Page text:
Essential oils are not only useful for their enticing scents, many of them also can be used as natural alternatives to chemical disinfectants. Some common culinary herbs have constituents that are anti-bacterial or anti-fungal. Using essential oils to clean your home or disinfect wounds is usually safer for your family and the environment.
The Strongest Oils
A study published in 2006 in the Journal of Complementary and Alternative Medicine found that some essential oils were able to inhibit bacteria such as staph, pneumonia and E. coli. The most effective oils studied included cinnamon oil, clove oil and rosemary oil. A study published in 2001 in the Journal of Antimicrobial Chemotherapy found that cinnamon oil and thyme oil vapors were effective against E.coli, staph, strep and influenza bacteria.
Cinnamon oil is derived from the bark of the cinnamon tree, which is native to Sri Lanka and tropical regions of India. The oil is derived from a steam distillation process. Undiluted, it is much too strong to swallow or use on skin. Diluted cinnamon oil on food not only adds flavor, it can help destroy food-borne pathogens that make you sick. You can use cinnamon oil to clean minor wounds and scrapes. It also works as a household disinfectant for cleaning bathroom and kitchen surfaces.
Most commonly known as a spice and home remedy for toothaches, clove oil is a powerful disinfectant. Clove oil is steam distilled from the buds of the evergreen clove tree, native to Asia. You can use clove oil to clean minor cuts and soothe insect bites. As an anti-fungal, it can be used on topical infections like athlete's foot and scabies. Like most essential oils, clove oil should be diluted before applying it to skin.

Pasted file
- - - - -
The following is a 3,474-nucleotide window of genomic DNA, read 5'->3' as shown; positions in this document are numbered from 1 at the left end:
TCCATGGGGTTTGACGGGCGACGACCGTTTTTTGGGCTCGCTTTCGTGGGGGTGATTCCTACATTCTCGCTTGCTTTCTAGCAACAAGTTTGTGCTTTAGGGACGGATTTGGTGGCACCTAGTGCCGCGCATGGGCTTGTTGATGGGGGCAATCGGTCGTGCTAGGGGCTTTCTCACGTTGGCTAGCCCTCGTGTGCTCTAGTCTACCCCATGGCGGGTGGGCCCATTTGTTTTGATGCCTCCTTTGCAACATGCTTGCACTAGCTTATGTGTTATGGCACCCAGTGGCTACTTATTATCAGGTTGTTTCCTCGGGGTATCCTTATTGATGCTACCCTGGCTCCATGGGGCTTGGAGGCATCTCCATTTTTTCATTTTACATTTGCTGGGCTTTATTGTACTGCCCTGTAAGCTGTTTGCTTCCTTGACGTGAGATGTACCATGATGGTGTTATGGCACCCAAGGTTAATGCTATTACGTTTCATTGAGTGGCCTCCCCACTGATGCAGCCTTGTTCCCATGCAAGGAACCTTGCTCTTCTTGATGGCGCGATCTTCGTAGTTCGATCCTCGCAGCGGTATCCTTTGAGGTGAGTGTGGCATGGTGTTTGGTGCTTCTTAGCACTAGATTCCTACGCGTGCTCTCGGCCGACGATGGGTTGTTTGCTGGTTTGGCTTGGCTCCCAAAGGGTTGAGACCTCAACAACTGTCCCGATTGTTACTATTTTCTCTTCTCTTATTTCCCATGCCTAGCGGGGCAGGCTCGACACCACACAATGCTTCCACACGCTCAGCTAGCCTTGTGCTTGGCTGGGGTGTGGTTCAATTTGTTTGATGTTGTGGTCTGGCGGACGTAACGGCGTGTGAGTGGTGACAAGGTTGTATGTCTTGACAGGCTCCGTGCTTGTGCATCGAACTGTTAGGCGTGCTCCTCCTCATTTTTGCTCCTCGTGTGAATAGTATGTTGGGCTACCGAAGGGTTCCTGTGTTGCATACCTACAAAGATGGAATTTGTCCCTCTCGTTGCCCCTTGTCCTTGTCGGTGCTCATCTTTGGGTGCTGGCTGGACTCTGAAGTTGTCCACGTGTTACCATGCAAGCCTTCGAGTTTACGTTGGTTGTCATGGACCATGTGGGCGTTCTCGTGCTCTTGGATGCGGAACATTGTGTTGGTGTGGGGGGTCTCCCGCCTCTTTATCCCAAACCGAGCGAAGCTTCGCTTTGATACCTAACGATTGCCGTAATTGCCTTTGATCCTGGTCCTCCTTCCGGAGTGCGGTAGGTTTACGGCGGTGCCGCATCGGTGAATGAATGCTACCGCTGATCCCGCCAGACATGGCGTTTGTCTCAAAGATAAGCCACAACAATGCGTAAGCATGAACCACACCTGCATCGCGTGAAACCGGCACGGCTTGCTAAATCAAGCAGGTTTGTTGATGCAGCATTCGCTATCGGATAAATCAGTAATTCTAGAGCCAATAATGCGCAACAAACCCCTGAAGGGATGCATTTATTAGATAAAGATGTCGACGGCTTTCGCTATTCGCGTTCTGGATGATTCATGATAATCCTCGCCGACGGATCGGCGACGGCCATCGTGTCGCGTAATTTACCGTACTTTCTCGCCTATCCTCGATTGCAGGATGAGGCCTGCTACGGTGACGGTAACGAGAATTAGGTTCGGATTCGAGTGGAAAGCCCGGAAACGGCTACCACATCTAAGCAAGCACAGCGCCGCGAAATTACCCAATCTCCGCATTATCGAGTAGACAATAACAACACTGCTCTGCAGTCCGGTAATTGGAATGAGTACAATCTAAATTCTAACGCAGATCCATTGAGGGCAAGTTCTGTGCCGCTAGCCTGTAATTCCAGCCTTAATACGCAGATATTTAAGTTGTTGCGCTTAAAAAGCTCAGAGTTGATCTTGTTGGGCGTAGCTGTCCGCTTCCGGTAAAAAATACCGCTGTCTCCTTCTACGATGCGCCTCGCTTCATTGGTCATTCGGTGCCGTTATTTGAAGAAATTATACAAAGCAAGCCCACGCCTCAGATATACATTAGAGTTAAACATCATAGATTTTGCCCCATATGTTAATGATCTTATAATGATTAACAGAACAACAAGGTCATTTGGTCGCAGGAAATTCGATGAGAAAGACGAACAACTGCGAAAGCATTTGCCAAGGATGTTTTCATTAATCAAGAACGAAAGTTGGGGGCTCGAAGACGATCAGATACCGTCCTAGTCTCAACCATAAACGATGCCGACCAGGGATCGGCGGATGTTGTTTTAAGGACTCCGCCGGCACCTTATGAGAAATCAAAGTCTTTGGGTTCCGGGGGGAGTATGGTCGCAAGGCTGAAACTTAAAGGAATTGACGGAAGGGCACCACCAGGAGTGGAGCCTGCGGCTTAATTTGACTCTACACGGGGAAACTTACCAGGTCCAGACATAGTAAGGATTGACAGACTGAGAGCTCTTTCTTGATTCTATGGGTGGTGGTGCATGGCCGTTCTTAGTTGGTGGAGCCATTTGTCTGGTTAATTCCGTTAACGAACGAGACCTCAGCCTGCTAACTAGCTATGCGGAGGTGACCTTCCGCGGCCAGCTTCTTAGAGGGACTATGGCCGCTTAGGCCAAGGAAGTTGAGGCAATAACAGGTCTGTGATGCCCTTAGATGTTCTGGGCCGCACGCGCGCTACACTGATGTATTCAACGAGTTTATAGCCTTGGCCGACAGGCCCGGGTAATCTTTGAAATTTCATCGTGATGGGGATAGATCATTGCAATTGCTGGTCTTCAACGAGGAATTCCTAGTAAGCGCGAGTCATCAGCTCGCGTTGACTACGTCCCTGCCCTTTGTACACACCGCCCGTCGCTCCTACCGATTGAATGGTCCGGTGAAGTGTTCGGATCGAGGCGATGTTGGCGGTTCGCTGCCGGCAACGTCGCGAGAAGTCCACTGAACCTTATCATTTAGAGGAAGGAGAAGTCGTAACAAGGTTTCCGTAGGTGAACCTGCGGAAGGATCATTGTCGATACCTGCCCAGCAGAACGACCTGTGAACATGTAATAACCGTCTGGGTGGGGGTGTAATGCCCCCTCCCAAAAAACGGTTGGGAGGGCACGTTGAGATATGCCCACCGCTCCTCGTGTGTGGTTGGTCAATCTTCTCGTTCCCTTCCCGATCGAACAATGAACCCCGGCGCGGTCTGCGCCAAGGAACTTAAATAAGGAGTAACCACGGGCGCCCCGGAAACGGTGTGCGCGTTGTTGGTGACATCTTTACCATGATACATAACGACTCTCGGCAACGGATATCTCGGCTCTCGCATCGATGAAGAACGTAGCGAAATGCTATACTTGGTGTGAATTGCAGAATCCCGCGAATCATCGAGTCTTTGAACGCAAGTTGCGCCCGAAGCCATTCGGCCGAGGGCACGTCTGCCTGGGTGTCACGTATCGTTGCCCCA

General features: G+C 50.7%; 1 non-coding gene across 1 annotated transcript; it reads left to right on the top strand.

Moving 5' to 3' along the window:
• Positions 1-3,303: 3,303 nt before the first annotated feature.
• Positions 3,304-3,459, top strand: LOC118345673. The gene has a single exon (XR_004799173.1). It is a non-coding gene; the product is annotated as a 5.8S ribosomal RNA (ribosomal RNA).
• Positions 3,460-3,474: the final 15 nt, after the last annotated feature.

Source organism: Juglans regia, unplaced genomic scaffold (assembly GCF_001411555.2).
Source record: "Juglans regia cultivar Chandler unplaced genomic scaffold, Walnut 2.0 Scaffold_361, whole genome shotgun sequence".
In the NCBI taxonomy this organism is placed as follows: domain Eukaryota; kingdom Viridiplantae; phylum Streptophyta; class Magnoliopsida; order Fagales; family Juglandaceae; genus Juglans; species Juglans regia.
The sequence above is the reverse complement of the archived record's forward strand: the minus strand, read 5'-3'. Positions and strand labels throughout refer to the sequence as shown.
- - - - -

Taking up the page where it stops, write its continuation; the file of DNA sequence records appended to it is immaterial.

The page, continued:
Rosemary oil is another culinary herb that can inhibit food-borne pathogens on food, in addition to adding flavor. The essential oil is steam distilled from the leaves of the plant, which is native to the Mediterranean and now grown all over the world. Although you shouldn't use undiluted rosemary essential oil directly on your skin, you can mix a couple drops with a vegetable oil such as olive oil and use it to clean minor wounds. You can add rosemary oil to a hot tub or sauna stones to disinfect the water, and rosemary oil works as a household cleanser to disinfect surfaces and freshen the air.
Thyme has been used for centuries as a traditional method of warding off germs. Also native to the Mediterranean, the essential oil is steam distilled from the leaves. According to the Washington Post, thyme oil is the active ingredient in Benefect, one of the few eco-friendly disinfectants and household cleaners available as of 2010. Because it's also effective against food-borne pathogens like salmonella, you can add thyme oil to your washing water when you clean cutting boards and kitchen utensils that have come into contact with raw eggs and meat.
- BioMed Central Journal of Complementary and Alternative Medicine: In Vitro Antibacterial Activity of Some Plant Essential Oils
- Journal of Antimicrobial Chemotherapy: Antibacterial Activity of Essential Oils and Their Major Constituents Against Respiratory Tract Pathogens by Gaseous Contact
- Hospitality Institute of Technology and Management: Antimicrobial Effects of Spices and Herbs
- Organic Facts: Health Benefits of Cinnamon Oil
- Organic Facts: Health Benefits of Clove Oil